1. They cost moreR&D is time consuming and expensive.  We are still in the early stages of developing our pods and there are many improvements to be made - both from the design/materials and the manufacturing - and so that means we can't make them as cheaply as their PVA/PVOH counterparts.
  2. There is still 'waste': While the pods are natural and they can be repurposed, reused and composted, there is still 'waste' left behind.  PVOH on the other hand just dissolves.

When it comes to 'price', we did come up with a work around through the Plastic Free Club, but we feel that if we really want to make a change, we need to hit the MASSES and that requires a major drop in the price.  

And this has led us back to a core question.  Should we re-visit PVA/PVOH?

It’s definitely a step forward from traditional plastic, and we're already exploring an improvement that could see a similar film made without oil, but that is a couple years out (at best).  In the meantime, we are left deciding:


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  • I strongly believe in no more more plastics. The world has enough. Just because it dissolves can’t mean it goes away.

    susan alvey on
  • They may make the claim to be dissolvable. But, they do not. There is often residue left over in my washing machine (and I use them ever so infrequently), the product doesn’t go down the drain and dissolve. It stays in my machine and I have to clean it out. I don’t use these pods in my dishwasher for the same reason. I have heard that they can clog up your machine as they do not dissolve. Stick with the wax. Could we send it back to you for reuse?? Bees work hard to make that stuff. Thanks for all the work and for asking.

    Caroline on
  • I say go with your own product. It’s going to take a couple of years for the masses to start thinking about converting anyway, and I’m more of the Bernie school of thought when it comes to doing the right thing: less bad is not good. People get complacent with “less bad” and forget there’s more to be done. Ya gotta go all the way, and do the good thing.

    Kathy Bradley on
  • Yes, we should use biodegradable plastic as soon as possible and also charge for plastic bags like European countries.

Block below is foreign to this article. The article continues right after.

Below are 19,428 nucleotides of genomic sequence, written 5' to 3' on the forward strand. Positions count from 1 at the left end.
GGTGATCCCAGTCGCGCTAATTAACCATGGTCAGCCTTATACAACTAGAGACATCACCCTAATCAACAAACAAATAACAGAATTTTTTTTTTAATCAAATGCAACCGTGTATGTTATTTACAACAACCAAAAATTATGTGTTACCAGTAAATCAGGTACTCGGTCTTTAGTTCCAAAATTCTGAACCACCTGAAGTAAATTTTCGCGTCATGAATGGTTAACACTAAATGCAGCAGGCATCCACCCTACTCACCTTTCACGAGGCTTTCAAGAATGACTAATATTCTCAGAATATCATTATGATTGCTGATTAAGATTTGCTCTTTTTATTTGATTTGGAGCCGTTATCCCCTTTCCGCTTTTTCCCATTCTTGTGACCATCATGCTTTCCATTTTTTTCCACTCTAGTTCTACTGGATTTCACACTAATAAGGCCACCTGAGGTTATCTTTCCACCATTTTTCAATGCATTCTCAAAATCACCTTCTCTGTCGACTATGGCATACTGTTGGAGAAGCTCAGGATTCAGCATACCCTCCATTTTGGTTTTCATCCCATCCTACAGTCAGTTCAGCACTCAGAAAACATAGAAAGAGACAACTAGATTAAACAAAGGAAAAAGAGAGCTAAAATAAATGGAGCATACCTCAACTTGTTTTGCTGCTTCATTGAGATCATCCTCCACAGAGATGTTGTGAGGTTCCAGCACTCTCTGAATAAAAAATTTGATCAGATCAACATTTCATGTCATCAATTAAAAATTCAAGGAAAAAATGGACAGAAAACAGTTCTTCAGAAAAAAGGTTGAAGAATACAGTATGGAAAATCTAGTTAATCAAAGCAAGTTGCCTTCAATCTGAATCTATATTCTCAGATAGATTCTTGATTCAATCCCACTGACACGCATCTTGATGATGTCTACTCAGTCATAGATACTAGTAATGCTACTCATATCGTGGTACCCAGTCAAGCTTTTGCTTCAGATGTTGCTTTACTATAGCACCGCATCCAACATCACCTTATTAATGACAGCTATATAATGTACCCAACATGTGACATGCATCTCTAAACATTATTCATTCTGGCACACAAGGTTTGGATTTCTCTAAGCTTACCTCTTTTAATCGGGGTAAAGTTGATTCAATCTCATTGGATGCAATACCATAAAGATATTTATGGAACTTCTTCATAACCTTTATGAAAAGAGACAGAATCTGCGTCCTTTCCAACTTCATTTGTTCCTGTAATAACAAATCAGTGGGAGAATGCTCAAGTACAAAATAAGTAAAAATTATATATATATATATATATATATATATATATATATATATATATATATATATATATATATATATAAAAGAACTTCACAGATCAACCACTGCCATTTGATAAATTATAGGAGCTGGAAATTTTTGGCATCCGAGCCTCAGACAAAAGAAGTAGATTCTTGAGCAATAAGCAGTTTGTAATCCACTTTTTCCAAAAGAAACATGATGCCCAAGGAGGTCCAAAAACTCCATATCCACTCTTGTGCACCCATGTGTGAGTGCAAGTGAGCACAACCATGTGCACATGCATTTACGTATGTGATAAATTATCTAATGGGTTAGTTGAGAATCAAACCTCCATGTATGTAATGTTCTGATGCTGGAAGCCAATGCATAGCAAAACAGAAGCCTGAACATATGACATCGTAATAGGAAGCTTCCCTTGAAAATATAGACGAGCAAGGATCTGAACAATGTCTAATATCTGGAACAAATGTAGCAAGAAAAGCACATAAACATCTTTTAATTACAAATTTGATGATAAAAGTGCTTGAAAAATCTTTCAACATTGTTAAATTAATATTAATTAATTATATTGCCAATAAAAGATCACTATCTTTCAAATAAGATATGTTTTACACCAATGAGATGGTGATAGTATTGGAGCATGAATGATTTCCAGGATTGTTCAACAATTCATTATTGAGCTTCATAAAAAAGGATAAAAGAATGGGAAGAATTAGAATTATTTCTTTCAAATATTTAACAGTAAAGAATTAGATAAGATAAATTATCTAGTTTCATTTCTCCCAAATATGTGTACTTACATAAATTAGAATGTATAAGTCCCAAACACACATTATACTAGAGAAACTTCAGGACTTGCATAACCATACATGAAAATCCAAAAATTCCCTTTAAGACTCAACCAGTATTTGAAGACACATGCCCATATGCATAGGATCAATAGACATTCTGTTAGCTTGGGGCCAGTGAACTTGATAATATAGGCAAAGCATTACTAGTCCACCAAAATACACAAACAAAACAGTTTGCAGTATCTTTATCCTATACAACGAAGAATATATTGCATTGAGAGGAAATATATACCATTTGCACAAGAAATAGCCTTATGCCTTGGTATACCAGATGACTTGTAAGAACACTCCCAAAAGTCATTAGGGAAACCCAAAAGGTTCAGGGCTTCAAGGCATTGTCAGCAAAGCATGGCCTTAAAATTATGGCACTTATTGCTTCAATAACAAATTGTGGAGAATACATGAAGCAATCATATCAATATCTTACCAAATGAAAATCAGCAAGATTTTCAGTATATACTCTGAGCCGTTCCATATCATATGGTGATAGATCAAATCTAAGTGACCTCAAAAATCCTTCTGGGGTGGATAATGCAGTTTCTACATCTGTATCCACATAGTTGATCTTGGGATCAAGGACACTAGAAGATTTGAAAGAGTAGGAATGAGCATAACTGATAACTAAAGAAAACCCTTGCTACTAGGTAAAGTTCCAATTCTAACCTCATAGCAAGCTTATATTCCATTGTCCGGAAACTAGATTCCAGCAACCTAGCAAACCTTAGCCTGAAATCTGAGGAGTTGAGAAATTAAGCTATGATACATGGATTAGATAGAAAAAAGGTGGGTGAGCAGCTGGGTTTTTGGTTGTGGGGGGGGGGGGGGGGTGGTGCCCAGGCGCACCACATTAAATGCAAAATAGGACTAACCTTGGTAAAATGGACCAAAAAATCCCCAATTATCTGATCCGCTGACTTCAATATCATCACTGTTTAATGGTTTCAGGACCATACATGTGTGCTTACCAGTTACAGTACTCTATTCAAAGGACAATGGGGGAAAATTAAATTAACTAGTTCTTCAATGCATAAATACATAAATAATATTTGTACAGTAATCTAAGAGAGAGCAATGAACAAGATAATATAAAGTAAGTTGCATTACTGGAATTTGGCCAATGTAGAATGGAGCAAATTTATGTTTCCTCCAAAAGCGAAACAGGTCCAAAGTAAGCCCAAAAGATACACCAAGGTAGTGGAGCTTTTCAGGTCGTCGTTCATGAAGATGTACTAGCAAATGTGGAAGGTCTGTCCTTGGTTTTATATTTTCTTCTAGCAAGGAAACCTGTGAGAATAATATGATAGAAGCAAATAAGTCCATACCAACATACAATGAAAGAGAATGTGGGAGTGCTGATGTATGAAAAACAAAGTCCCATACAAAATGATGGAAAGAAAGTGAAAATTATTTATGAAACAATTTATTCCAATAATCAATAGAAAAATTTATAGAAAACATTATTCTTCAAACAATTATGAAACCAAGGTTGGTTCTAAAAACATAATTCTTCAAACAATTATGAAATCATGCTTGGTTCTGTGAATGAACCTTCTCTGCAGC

Eileen Melva Steffens on
  • YES OF COURSE we should lead a plastic free way of life! Please continue do this and improving our footprint on this earth. Thank you so much!

    Sarah Berto on
  • PVOH is very low toxicity (professional opinion) other than some local irritation effects and is much better than regular plastics. Minimal information about long-term environmental issues with solutions of the monomer in the environment … on the other hand, it is widely used in many industries so there is a lot of it out there regardless of what this company chooses to do. Nothing is perfect, life is a compromise, there are worse materials out there. Why not do a test run?


    Richard Gregson on
  • All the strides your company has made is remarkable and an immense improvement on the current plastic options. I say incorporate PVOH now and get a ‘better’ product in use now, and continue to develop your truly biodegrable products. Once they are perfected, perhaps the world will have changed enough to support higher priced yet superior products like yours, and hopefully those products will become standard.

    Dora WInter on
  • PVOH is a step forward and is viable, today. The world didn’t create the mess we’re in overnight and it’s going to take time and more than a couple of transit stops to get to a better place.

    Thomas on
  • Well done. You are obviously doing your homework better than most of us could possibly do and I feel confident that you will come up with the right answer. I would be happy to pay more if it helped with the plastic disaster.

    ROsalind on
  • I say stick to your core principles and leave PVOH to the big corporations to develop.

    Ken Cory on